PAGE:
In the first of this four-part Big Question, industry leaders and commentators reflect on the last ten years and discuss how the financial system has improved since the Global Financial Crisis (GFC), where more work needs to be done and what could trigger the next crisis.
Jamie Carter, chairman of the New City Initiative and CEO of Oldfield Partners
This comes down to alignment of interest. There has been plenty of change within the finance industry since Lehmans, particularly as a result of increased regulation.
This has certainly addressed some of the key lessons learned around accounting, risk control, governance, capital requirements and accountability of senior management, which should offer some protection from a repeat of the crisis.
However, regulation alone is not enough. The finance industry still suffers from an agency problem - those dispensing advice, selling products or making decisions on behalf of customers, are not always aligned with them. Unless industry participants have skin in the game, their interests will not be fully aligned.
A banker required to put some of their own capital at risk in each loan made or transaction financed, or an asset management firm owned and managed by principals who are heavily co-invested in the funds alongside their clients, have a different culture and approach to risk, and greater alignment of interests.
As legendary investor Charlie Munger once said: "Show me the incentive and I will show you the outcome."
David Coombs, head of multi-asset investments at Rathbones
Firstly, quantitative easing is a successful monetary tool. Indeed, we would argue it was the most successful instrument in managing the GFC and would be again.
The coordinated response across the G7 potentially averted a depression. Some may argue the asset price inflation and subsequent wealth chasm meant QE failed, but the impact of the crisis would have been much greater without it.
Secondly, we are in the midst of a currency crisis in Turkey, but markets are now more sophisticated about how they consider local versus systemic risk. This is evidenced by the fact that selling is not indiscriminate at this stage, which is a positive.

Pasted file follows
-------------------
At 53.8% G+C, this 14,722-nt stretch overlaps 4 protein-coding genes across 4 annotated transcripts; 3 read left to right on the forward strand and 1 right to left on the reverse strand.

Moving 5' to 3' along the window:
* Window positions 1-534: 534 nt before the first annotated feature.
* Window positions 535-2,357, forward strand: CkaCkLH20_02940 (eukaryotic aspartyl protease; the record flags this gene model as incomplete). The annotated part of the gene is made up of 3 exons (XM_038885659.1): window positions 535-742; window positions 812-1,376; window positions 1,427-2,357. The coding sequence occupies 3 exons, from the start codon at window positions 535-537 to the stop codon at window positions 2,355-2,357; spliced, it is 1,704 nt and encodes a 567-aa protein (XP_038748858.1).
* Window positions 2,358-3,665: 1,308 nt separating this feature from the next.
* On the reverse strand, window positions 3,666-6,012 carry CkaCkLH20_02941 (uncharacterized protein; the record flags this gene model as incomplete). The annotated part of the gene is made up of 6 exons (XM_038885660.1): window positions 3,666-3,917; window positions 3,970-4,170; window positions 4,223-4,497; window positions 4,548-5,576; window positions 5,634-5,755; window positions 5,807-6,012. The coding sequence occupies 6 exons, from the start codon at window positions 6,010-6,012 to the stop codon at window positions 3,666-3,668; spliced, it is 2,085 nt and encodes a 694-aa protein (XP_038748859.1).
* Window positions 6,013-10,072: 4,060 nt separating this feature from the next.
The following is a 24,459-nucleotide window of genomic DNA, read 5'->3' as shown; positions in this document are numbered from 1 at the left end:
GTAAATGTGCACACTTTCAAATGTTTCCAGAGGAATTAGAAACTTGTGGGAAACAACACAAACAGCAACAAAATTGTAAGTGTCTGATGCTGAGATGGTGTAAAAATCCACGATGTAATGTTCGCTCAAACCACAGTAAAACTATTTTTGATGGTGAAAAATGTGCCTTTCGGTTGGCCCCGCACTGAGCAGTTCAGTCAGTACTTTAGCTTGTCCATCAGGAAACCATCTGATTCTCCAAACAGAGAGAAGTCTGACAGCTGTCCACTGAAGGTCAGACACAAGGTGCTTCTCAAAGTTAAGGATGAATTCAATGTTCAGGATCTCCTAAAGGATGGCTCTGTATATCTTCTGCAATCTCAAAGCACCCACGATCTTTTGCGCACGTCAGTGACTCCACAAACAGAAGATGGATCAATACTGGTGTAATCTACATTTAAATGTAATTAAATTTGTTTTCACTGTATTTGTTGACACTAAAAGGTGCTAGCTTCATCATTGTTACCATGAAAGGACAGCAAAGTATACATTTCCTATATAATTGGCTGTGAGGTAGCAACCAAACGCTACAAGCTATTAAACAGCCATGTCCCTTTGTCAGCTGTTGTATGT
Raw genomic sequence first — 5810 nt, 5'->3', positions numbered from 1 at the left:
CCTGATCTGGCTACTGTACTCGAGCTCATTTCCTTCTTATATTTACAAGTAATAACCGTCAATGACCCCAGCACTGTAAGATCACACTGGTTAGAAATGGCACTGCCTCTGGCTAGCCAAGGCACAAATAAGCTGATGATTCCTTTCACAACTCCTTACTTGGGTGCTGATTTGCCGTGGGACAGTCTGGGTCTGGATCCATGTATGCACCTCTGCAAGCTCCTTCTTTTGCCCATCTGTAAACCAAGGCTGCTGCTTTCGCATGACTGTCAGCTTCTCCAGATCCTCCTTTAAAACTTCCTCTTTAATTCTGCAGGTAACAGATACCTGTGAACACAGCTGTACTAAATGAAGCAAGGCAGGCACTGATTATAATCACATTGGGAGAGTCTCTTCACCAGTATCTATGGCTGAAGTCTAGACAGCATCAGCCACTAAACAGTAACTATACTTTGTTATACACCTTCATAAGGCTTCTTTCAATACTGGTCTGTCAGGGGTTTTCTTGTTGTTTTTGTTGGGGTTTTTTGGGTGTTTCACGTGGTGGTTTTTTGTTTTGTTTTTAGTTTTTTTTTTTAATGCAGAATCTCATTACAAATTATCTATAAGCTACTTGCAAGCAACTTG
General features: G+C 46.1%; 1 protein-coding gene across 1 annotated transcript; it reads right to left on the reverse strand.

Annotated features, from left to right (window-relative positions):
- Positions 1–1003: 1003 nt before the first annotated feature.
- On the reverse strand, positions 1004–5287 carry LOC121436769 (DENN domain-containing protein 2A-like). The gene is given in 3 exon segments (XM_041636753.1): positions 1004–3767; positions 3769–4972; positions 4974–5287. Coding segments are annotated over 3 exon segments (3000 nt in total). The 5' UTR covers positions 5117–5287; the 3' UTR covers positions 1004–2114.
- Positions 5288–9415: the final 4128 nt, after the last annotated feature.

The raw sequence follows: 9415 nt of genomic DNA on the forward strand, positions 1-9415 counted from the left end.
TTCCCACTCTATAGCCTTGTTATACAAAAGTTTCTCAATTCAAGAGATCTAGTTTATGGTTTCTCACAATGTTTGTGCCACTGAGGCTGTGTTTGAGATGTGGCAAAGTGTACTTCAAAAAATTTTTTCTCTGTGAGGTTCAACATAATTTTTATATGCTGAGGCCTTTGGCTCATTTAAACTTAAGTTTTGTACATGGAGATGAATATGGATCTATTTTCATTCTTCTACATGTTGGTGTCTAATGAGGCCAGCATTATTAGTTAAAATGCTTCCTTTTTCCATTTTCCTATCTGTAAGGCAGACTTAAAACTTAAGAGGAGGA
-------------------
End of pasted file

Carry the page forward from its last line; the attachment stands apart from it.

It is also evident from President Trump's machinations that we need to re-learn that free trade is a better option than protectionism. Protectionist measures might work in the short term, but ultimately they damage growth and wealth.
Finally, we would not have considered liquidity risk as the biggest risk factor pre-Lehmans - that event was a big reminder that it can be the most significant contributor to a permanent loss of capital and, ironically, elevated volatility.
Mark Boucher, head of UK equities at Smith & Williamson
One lesson that has been learnt is that there is a limit to what monetary policy can achieve in response to a global economic crisis.
Since 2008, monetary policy has been super accommodative, which helped to support asset prices but failed to address more fundamental economic ills - such as low productivity rates and very poor wage growth.
The failure of policymakers to deal with those challenges has facilitated the rise of Trump, Brexit and populism in general - outcomes that few, if any, strategists would have predicted a decade ago.
In terms of lessons that have not been learnt, we believe too many investors bet on binary macroeconomic outcomes or take exposure to factor risks such as currencies, commodities or bond yields without thinking what could happen to their portfolio if they are on the wrong side of the trade.
We think it makes more sense to monetise smaller but uncorrelated opportunities and not take heroic macro views.
The next crisis will most likely be from a completely unexpected source - 'black swan' events are the things that really unsettle markets.
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26 years in financial services
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